Saturday, 21 December 2013

Maharashtra - Another India

For my next learning journey, I've decided to learn about Maharashtra, India's second most-populated state.  If Maharashtra was an independent country, it would be 12th largest in the world, in terms of population.  With 112 million people, it's just behind Mexico and Japan.  In terms of land area, Maharashtra is a bit smaller than Poland and a bit bigger than Arizona.  Maharashtra came into existence on the 1st of May 1960 and is a successor of the Bombay Presidency (which also included the state of Gujarat).

It isn't my first time to blog about India.  Back in May-July 2010, I did a series of blog posts on Rajasthan.  Unlike Rajasthan, which I still haven't managed to visit - I have actually been to Maharashtra, having spent Christmas there in 2002.  Spending Christmas in India was quite an experience and I still remember eating cold slices of turkey with cranberry sauce, as I sat sweating in an Irish bar in the Colaba district of Mumbai.

As well as spending a few days in Mumbai, I also visited Pune, as my travelling companion was interested to find out more about the Osho ashram (which turned out to be a great disappointment).  I had the best cup of tea ever in Pune - I can almost still taste it - very milky and full of ginger.

Gateway to India by Swami Stream
After Pune, I travelled alone to Kolhapur, Maharashtra's sixth largest city, as I wanted to experience a slice of everyday Indian life - this time I wasn't disappointed.  I met my first ever Hindu fundamentalist in Kolhapur, who poked me in the chest and asked me what I was doing there (at least I figured that was what he was saying, as I don't speak Marathi!).

I also remember an incredibly attentive waiter in Kolhapur, who insisted on standing beside me through the entire meal, so he could chop up my bits of food.  I was half-expecting him to start feeding me, or eat the meal himself!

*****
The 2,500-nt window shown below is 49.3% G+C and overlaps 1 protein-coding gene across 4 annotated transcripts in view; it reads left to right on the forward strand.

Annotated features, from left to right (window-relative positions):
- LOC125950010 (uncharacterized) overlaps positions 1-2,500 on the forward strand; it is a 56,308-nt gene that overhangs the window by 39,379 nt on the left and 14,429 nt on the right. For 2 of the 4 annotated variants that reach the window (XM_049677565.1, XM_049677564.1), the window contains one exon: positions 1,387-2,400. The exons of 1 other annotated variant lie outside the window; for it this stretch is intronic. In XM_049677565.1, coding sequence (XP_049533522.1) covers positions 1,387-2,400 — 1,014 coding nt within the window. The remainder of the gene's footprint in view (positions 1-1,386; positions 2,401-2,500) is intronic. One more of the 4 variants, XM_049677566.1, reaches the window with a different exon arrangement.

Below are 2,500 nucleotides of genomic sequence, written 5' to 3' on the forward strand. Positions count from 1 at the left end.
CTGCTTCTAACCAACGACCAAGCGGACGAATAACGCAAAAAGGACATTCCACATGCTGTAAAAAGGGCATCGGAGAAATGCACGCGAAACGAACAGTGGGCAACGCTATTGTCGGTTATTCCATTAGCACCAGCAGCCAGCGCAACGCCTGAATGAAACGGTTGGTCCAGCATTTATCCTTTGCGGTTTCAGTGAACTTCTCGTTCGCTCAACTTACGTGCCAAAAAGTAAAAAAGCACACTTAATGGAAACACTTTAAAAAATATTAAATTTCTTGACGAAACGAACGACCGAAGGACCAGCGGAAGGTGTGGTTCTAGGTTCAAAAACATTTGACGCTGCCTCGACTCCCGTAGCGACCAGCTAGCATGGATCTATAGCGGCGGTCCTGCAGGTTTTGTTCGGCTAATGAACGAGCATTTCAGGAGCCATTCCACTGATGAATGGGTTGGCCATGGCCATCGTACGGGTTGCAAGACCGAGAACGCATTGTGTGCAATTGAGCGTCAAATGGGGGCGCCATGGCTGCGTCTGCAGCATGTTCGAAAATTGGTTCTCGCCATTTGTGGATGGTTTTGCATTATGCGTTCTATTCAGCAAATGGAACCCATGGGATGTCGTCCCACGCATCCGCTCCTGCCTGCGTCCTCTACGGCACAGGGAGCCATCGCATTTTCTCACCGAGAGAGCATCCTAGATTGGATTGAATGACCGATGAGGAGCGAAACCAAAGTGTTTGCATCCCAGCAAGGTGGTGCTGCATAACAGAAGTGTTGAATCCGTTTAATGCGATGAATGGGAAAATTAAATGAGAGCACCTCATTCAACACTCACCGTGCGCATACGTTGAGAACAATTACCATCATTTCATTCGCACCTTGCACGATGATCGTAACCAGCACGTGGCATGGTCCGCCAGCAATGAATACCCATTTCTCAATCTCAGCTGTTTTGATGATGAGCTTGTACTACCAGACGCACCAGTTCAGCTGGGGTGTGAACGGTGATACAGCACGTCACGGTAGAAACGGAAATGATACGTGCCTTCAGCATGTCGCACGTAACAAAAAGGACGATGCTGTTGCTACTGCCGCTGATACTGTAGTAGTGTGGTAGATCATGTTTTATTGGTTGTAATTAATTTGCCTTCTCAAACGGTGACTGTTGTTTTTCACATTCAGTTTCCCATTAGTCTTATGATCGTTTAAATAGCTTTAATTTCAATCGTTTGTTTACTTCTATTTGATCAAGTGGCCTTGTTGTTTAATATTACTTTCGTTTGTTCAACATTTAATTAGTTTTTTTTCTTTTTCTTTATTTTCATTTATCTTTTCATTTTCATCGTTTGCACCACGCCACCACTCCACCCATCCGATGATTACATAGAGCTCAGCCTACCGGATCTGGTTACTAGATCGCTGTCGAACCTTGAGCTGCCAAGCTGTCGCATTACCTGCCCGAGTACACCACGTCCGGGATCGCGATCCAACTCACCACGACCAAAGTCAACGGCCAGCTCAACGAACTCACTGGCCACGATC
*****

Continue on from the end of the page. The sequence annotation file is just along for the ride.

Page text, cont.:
As I've started researching and reading about India's history, I can't help thinking about Maharashtra as another India. It's probably the biggest Indian regional culture which is outside the dominant Hindi mainstream.  Mumbai is the largest city in India and held an important role during the time of the British Raj - yet Maharashtra doesn't dominate the history of India.  It would seem that India's history happened in the northern states - Delhi, Punjab and, after the British arrived, Kolkata. 

I find it ironic that, despite the fact that only 12% of the state's population speaks Hindi (69% speak the state language, Marathi) - Maharashtra is the home of Bollywood, the factory for Hindi culture and dreams.  It'll be interesting to get to the heart of this cultural divide and learn about Maharashtra and Marathi people, culture and language.

Shri Ganesha by Swami Stream
I've always been attracted to the Hindu god Ganesha or Ganapati and he's particularly popular in Maharashtra.  As well as being the mid-winter solstice, today is also the beginning of Pancha Ganapati, a five-day festival in honour of Ganesha - surely an auspicious day to start blogging about Maharashtra?

The festival seems to be most popular with people of Indian descent who live in other parts of the world, especially in nominally Christian countries, like the United States, where Christmas is almost universally celebrated.  I guess Pancha Ganapati gives ex-pat Hindus a chance to celebrate family, harmony and devotion at the same time as their Christian neighbours? 

I found the following video on YouTube which explains the tradition of Pancha Ganapati - enjoy! 




Image credits:

The picture of the Gateway to India - one of Mumbai's most iconic buildings - was taken by Flickr member Swami Stream a.k.a. Swaminathan, who is from Pune in Maharashtra, as was the picture of Shri Ganesha.  You can see more of Swaminathan's photos on his photo stream, or on his website
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